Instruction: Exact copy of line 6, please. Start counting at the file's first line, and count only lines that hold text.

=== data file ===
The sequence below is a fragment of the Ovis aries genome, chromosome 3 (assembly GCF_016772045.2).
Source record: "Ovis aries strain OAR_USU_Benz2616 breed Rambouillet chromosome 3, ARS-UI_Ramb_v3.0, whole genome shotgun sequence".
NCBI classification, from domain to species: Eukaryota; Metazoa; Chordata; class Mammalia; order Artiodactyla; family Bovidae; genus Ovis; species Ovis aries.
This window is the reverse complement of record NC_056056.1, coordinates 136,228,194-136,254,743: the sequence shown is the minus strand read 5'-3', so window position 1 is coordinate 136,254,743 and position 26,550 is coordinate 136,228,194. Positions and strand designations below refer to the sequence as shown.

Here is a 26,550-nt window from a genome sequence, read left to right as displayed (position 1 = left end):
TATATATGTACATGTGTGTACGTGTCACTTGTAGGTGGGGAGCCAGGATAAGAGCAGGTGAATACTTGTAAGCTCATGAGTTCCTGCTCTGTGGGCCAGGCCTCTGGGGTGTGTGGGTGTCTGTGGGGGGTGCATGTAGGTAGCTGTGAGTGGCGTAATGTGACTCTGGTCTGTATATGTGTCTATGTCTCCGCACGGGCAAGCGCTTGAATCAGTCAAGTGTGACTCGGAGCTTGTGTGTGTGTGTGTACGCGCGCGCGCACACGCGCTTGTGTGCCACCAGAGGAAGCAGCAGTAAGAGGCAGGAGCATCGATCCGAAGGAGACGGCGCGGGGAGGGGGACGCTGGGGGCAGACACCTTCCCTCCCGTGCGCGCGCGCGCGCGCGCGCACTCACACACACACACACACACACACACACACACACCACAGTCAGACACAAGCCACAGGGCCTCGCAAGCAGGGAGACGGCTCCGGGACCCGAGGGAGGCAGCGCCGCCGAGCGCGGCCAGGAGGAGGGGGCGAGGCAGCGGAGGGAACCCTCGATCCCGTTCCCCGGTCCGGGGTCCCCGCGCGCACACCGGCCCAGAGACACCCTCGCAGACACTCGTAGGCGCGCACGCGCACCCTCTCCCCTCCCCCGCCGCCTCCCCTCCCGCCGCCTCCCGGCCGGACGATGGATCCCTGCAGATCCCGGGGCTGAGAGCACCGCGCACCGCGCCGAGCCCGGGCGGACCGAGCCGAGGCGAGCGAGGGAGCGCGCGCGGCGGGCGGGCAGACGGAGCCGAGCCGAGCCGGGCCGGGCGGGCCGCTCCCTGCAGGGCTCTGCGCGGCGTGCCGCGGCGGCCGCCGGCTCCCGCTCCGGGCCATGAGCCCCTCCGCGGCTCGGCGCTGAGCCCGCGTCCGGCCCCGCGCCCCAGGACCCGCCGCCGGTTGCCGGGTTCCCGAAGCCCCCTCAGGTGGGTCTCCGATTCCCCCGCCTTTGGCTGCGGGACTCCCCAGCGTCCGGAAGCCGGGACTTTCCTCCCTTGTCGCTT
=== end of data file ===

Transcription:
TATATATGTACATGTGTGTACGTGTCACTTGTAGGTGGGGAGCCAGGATAAGAGCAGGTGAATACTTGTAAGCTCATGAGTTCCTGCTCTGTGGGCCAGGCCTCTGGGGTGTGTGGGTGTCTGTGGGGGGTGCATGTAGGTAGCTGTGAGTGGCGTAATGTGACTCTGGTCTGTATATGTGTCTATGTCTCCGCACGGGCAAGCGCTTGAATCAGTCAAGTGTGACTCGGAGCTTGTGTGTGTGTGTGTACGCGCGCGCGCACACGCGCTTGTGTGCCACCAGAGGAAGCAGCAGTAAGAGGCAGGAGCATCGATCCGAAGGAGACGGCGCGGGGAGGGGGACGCTGGGGGCAGACACCTTCCCTCCCGTGCGCGCGCGCGCGCGCGCGCACTCACACACACACACACACACACACACACACACACCACAGTCAGACACAAGCCACAGGGCCTCGCAAGCAGGGAGACGGCTCCGGGACCCGAGGGAGGCAGCGCCGCCGAGCGCGGCCAGGAGGAGGGGGCGAGGCAGCGGAGGGAACCCTCGATCCCGTTCCCCGGTCCGGGGTCCCCGCGCGCACACCGGCCCAGAGACACCCTCGCAGACACTCGTAGGCGCGCACGCGCACCCTCTCCCCTCCCCCGCCGCCTCCCCTCCCGCCGCCTCCCGGCCGGACGATGGATCCCTGCAGATCCCGGGGCTGAGAGCACCGCGCACCGCGCCGAGCCCGGGCGGACCGAGCCGAGGCGAGCGAGGGAGCGCGCGCGGCGGGCGGGCAGACGGAGCCGAGCCGAGCCGGGCCGGGCGGGCCGCTCCCTGCAGGGCTCTGCGCGGCGTGCCGCGGCGGCCGCCGGCTCCCGCTCCGGGCCATGAGCCCCTCCGCGGCTCGGCGCTGAGCCCGCGTCCGGCCCCGCGCCCCAGGACCCGCCGCCGGTTGCCGGGTTCCCGAAGCCCCCTCAGGTGGGTCTCCGATTCCCCCGCCTTTGGCTGCGGGACTCCCCAGCGTCCGGAAGCCGGGACTTTCCTCCCTTGTCGCTT